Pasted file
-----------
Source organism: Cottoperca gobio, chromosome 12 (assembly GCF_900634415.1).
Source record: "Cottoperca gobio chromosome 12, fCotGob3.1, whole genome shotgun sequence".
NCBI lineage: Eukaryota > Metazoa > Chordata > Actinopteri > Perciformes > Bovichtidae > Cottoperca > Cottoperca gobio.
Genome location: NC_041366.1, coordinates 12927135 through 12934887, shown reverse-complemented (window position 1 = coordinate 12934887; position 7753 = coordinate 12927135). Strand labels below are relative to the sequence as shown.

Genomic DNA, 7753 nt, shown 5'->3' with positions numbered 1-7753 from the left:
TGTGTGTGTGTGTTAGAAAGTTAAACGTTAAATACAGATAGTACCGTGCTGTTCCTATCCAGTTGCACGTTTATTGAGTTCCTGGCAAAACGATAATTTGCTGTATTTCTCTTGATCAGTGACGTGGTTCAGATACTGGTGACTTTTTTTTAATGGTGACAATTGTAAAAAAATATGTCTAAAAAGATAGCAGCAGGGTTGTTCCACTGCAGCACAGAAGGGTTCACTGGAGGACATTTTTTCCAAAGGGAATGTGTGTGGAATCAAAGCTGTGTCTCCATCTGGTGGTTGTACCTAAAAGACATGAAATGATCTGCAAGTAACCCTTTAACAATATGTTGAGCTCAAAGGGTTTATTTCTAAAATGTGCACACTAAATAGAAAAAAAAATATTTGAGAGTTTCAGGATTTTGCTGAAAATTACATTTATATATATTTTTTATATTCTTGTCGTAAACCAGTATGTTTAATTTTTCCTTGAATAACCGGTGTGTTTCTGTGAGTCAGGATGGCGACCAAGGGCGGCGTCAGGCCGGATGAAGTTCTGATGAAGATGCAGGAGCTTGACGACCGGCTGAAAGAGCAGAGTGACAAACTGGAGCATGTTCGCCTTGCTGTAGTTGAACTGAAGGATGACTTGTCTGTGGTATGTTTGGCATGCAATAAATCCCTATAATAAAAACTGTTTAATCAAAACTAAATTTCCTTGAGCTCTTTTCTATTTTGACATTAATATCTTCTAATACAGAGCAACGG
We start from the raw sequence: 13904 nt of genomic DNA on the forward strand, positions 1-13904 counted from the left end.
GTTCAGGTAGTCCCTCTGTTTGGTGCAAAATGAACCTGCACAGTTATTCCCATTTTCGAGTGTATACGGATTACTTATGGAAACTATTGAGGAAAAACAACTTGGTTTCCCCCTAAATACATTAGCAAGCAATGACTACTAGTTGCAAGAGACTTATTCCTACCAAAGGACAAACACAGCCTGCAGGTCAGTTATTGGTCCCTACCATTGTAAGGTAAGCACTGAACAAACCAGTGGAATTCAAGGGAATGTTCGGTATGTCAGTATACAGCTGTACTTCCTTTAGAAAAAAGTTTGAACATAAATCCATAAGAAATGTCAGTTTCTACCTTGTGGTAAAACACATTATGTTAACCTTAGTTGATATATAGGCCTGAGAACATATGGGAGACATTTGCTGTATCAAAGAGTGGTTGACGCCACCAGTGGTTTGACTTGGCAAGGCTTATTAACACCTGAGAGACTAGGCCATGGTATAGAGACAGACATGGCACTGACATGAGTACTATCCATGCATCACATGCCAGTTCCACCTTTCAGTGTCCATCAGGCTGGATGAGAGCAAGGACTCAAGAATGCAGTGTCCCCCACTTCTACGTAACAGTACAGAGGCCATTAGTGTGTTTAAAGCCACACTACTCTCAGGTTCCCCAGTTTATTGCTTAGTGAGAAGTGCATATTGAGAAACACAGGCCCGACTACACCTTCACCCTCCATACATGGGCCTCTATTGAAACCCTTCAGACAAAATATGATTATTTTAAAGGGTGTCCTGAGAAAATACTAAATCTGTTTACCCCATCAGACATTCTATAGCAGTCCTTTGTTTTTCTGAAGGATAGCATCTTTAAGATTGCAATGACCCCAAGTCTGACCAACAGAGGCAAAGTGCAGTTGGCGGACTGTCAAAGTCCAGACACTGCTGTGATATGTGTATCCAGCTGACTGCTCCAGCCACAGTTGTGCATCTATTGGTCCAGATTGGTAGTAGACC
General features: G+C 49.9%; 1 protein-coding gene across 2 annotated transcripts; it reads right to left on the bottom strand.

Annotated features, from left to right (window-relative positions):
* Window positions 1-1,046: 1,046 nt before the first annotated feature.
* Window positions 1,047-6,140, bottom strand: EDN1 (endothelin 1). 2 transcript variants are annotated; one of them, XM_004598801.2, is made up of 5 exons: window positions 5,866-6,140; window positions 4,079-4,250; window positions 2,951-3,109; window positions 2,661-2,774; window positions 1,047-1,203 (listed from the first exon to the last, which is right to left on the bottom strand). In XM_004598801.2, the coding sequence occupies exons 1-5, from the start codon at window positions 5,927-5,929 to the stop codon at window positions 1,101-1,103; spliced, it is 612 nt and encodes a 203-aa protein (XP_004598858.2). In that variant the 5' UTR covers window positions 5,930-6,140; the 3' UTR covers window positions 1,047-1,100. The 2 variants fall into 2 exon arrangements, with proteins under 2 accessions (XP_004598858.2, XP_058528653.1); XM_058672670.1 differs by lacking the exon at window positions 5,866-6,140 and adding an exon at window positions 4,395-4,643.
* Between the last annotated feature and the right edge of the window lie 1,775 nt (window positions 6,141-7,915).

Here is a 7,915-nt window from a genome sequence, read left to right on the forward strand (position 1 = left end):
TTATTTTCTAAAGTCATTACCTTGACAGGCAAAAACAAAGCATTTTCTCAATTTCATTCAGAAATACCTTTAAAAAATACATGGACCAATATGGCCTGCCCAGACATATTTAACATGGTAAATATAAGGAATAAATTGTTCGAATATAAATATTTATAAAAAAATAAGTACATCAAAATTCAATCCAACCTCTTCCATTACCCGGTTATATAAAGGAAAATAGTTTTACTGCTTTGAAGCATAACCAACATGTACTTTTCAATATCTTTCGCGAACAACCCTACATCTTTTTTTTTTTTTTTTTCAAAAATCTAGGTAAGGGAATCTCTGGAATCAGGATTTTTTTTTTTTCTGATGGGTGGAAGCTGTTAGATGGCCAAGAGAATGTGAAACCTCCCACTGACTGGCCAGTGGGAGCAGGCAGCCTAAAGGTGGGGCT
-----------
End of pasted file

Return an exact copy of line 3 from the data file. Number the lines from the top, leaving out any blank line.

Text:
NCBI lineage: Eukaryota > Metazoa > Chordata > Actinopteri > Perciformes > Bovichtidae > Cottoperca > Cottoperca gobio.